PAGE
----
Hello lovelies. I have written over the years about our desire to cut back on our plastic waste. I know we tend to agonise more than the average person on stuff like this, but we still have so far to go.
One of the many reasons we wanted to emigrate to the UK was to be able to less wasteful....to recycle more...to be car free....to cut down on our carbon footprint. And in many ways we have been very successful. When we lived in England we had a glorious farmer's market and got most of our fruit and veg plastic free at really cheap prices. We also used a lot more reusables when we lived in England. Some of those things we let slide when we moved to Wales because they were too expensive. Even now that I have a good job and we have more disposable income, we still need to be cautious with our spending. It means we cannot be as ethical as we would like, but we do our best.
You read about tips and tricks to become ZERO WASTE and see people who fit all their waste for the year in a jar. They talk about all the money they save buying without packaging, but that really isn't the case. We are starting a journey to reduce our waste as much as we can and recycle LESS. I know that sounds mad as I am always banging on about recycling, but really we all need to create less waste. Especially since I recently read an article about how plastics that our councils told us had been recycled had actually been shipped to Malaysia and they were shipping it back.
This prompted me to really crack down and work harder to eliminate single use items. Single use plastics. Single use anything that cannot be recycled.
But cost has to be factored in, unfortunately. I am so thrilled to have a Zero Waste Shop right next door to my job. I shop there as much as humanly possible, but there are a lot of things I cannot afford to buy from her. Things like oats, nuts, gluten free pasta and rice are 3 to 4 times more expensive naked. I can't justify that. I want to, but I can't. But things like spices, vegetables, lentils, polenta and fruit are just a little more expensive than normal and so i buy what I can.
I bought a book called No. More. Plastic. by Martin Dorey. There are lots of good and helpful 2 minute solutions in there. Suggestions like if there is a choice between plastic and glass, choose glass. I have been doing that at only slightly more cost. But somethings like toasted sesame oil don't come in glass. Or sunflower oil.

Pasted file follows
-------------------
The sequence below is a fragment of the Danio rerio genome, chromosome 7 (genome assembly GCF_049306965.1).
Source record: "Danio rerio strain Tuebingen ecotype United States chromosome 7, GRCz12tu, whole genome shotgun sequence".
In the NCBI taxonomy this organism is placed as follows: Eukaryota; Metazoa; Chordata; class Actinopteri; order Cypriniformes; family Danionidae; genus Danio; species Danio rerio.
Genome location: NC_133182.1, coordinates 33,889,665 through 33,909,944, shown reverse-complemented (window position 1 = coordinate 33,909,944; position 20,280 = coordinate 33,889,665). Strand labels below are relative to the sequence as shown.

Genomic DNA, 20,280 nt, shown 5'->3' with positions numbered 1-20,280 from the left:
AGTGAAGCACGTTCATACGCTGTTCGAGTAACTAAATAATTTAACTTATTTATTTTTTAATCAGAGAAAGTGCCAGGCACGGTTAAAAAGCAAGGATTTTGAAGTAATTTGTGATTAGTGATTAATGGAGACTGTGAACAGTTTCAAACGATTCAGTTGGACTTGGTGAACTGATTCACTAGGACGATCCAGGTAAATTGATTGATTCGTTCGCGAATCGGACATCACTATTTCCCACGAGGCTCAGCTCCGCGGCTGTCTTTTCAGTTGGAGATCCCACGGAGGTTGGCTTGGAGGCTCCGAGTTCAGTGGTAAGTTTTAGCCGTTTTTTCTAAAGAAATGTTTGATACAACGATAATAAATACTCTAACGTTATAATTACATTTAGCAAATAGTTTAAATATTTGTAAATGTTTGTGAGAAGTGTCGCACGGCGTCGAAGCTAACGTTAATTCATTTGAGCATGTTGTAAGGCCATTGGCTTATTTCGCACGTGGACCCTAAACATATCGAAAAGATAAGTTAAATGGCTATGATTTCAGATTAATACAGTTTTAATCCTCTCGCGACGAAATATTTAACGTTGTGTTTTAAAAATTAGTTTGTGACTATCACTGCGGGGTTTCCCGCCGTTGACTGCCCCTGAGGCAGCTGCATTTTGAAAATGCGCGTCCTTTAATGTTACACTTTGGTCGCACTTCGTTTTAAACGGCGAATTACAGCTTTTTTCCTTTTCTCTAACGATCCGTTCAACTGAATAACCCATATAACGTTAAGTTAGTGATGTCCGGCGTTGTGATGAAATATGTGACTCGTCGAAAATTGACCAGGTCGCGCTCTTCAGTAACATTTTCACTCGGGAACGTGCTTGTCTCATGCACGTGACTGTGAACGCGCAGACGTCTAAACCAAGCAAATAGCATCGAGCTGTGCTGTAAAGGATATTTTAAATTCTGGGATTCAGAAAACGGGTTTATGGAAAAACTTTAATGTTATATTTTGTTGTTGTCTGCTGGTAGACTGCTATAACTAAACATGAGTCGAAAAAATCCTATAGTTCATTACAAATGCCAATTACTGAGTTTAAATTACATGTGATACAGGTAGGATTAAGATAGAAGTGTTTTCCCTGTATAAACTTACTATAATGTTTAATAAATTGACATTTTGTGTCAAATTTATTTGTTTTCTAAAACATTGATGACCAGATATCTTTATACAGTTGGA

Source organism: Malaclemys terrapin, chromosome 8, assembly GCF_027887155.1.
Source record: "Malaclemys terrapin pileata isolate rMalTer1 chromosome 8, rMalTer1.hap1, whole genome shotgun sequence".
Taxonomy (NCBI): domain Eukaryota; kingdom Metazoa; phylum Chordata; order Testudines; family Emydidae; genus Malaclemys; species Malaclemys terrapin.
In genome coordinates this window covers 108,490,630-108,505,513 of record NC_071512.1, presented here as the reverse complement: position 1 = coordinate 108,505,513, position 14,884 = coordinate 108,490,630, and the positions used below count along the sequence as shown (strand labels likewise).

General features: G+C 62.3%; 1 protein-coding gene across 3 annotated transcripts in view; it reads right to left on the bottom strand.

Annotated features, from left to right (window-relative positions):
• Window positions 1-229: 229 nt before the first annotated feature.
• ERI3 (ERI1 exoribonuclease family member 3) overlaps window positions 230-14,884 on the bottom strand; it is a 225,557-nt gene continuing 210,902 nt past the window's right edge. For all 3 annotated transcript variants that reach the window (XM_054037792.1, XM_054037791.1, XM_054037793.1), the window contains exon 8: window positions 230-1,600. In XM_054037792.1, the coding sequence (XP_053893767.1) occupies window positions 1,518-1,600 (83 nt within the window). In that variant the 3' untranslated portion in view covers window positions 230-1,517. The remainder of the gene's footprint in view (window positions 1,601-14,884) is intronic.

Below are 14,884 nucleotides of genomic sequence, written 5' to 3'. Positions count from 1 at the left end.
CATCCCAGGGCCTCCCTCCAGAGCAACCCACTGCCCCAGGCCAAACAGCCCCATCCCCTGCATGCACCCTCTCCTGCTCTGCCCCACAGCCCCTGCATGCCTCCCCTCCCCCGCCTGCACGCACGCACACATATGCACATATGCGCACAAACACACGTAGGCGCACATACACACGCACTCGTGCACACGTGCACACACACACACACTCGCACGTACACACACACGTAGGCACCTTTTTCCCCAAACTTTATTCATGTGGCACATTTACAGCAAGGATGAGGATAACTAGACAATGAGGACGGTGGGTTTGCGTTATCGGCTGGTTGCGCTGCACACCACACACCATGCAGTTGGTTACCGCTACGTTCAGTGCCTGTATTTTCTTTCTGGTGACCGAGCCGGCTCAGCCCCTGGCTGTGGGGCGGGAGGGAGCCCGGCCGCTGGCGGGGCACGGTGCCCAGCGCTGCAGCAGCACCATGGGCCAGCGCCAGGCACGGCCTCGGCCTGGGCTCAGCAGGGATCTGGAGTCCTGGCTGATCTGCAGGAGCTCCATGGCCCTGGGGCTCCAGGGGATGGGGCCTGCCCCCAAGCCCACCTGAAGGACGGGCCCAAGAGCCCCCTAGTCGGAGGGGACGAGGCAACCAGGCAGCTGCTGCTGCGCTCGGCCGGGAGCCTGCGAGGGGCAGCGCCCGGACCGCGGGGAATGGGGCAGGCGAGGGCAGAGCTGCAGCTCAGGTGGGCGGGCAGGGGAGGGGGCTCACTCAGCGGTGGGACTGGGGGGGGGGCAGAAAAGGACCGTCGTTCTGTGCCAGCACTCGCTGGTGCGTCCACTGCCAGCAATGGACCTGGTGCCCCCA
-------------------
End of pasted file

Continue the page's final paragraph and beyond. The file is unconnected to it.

It also says if a package says not currently recycled don't buy it again. That just won't work. We would never get kale again as I cannot find it anywhere fresh. Or rice. Or pasta. Or nuts at an affordable price. Which breaks my heart, but there you are.
So what are we actually doing to reduce our waste?
1. We always have water bottles with us and utensils in my cutlery wrap so we never have to get disposable stuff when we are out.
2. It is a struggle to find affordable consumables, but we are vowing not to buy (as much as humanly possible) things that are single use plastics. If I can make it to avoid plastic I will.
3. To replace as many nonconsumables with reusable options. I spent around £30 and invested in some fabulous silicone mats to eliminate things like parchment paper and cling film as well as some eco kitchen scrubby doodahs (technical term). I am loving all the silicone mats as I used to use an insane amount of parchment paper. I will be doing a post next week about these and what has worked well and what had worked less well.
4. We currently get our rubbish picked up every other week. We normally put out one black bin bag every four weeks, but we are working toward moving to throwing away a bag of rubbish every six weeks then every eight weeks.
5. Less recycling. Glass is acceptable as we can take it to the bottle bank. But single use plastics are out and we are decreasing our dependence of tetra packs. I noticed that quite a lot of the bulk of our recycling is drink cartons. We had been buying almond milk, but after a talk with a friend about how thirsty a crop that almonds are I decided to forgo almond milk in a carton and start making my own cashew milk. I bought 2 Kilner style bottles at Poundland and starting this week I will be making my own milk. I did have to get cashews in a plastic bag but I got a kilo for £9.99 so it really means only one bag, not lots of little single bags. Definitely more on this later...I just need to perfect my formula. I am even going to try my hand at supplementing it. Watch this space.
6. Any non recyclable plastics we do have to buy like kale and nuts that come in a big bag get a second use as a bin bag for the bathroom before throwing out. I've also found that crinkly plastics expand and don't stay scrunched up like they should. This means they expand in your bin bag and take up more space. If you use a bag like a rice or pasta bag and a outer bag and fill it with lots of folded scrunchy plastics, they don't expand as much and you can get more in your black bag and it takes longer to fill up, if that makes sense.
I am sure there are more things we are doing, but i really am too tired to think of any more. What are your top tips for reducing your waste?